Informal settlements and access to data in the time of COVID: a case for sharing data for decision making | Land Portal
Contact details: 
Neil Sorensen, neil.sorensen@landportal.org
Organizers: 

The Council for Scientific and Industrial Research, commonly known as the CSIR, is a world-class African research and development organisation established through an Act of Parliament in 1945 and the organisation’s executive authority is the Minister of Science and Technology of South Africa. The CSIR undertakes directed, multidisciplinary research and technological innovation that contribute to the improved quality of life of South Africans.

The Land Portal is a Foundation registered in the Netherlands in 2014.

The vision of the Portal is to improve land governance to benefit those with the most insecure land rights and the greatest vulnerability to landlessness through information and knowledge sharing.

Language of the event: 
English

 

The spread of COVID-19 in South Africa and other countries in the region has again brought to the fore the fact that very dense, under-serviced, mostly informal, settlements are not healthy places to live. They are also places where the spread of a disease is difficult to prevent or manage. 

 

 

 

 

Over the last two to three decades in South Africa, government and private sector investments in housing and urban infrastructure have not given enough attention to creating well-designed, dense environments that are comfortable, dignified, and healthy places to live, nor to cities and towns that are healthy as a whole.  The kind of emergency response that was required to address the imminent spread of COVID-19 highlighted  the widespread vulnerability of the poorest, compounded by highly unequal access to services and ongoing unhealthy living conditions.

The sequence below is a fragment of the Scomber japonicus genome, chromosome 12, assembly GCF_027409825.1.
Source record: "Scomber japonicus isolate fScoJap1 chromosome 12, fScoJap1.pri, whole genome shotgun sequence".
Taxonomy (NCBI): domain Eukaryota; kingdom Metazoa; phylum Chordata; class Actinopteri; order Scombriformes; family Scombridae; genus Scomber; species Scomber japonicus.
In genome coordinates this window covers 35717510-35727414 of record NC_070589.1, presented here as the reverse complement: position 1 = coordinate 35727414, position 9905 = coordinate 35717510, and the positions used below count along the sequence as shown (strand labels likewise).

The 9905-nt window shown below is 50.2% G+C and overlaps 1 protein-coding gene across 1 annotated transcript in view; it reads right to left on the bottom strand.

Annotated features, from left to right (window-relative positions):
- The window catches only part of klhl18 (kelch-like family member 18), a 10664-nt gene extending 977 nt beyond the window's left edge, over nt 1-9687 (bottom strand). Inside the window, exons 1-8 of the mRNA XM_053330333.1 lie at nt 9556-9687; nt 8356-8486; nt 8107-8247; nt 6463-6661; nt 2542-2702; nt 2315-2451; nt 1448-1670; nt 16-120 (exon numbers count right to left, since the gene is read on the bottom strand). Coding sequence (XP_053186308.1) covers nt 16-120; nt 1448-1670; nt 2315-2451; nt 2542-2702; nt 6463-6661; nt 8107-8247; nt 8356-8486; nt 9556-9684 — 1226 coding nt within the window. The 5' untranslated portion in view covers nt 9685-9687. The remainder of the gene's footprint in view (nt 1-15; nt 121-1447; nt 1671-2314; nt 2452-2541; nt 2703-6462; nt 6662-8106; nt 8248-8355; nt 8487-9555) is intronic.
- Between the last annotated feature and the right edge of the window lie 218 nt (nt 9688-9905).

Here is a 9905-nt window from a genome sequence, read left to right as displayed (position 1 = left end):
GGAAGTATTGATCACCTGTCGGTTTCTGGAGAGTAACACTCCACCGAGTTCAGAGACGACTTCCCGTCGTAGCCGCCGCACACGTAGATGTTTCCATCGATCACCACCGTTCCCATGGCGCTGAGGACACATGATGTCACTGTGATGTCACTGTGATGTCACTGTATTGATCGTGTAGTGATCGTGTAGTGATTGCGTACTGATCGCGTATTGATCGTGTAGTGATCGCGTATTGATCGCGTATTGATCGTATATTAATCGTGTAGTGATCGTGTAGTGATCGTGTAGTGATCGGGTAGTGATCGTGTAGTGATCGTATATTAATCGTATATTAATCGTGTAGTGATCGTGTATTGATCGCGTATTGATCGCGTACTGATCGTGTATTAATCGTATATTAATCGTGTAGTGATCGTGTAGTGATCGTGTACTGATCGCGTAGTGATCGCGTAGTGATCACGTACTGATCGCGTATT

Despite the existence of a great deal of data about formal and informal human settlements in the country, over the last few months during the epidemic when it has come down to directing the disaster response based on usable information, and then prioritizing the follow-up responses around addressing conditions in informal settlements, the challenge of identifying up-to-date data about informal and rural settlements that is coupled with data about the people living in such settlements has proven elusive.

This has highlighted again the real need for institutional coordination and data sharing across state and non-state actors, many of whom have reasonably current data. This data, however, exists in pockets, is often protected, or is not available in sharable, geo-referenced formats. 

This webinar reflected on the challenges of accessing data and information to aid a comprehensive understanding of informal settlements in time of crisis or disaster. It also considered the value and relevance of the findings of the ‘State of Land Information in South Africa’ report. 

Moderators

 

Mark Napier, Principal Researcher, CSIR

Mike Powel (Advisor)

 
 

Mark Napier
Principal Researcher
CSIR

Mike Powell
Independent consultant focusing on establishing effective intermediaries between technology developers and ICT users in the development sector

 

 

Panelists

Alize le Roux
Alize le Roux
Senior Researcher
CSIR       
   
    
  
  
  

Mirjam van Donk
Mirjam van Donk
Director
Isandla Institute   
   
   
  
   

   


Ahmed Vawda
Former Deputy
Director General of 
Human Settlement
Delivery Frameworks
for the Republic
of South Africa  

    

 

This webinar is the second webinar in a series on the State of Land Information in South Africa.

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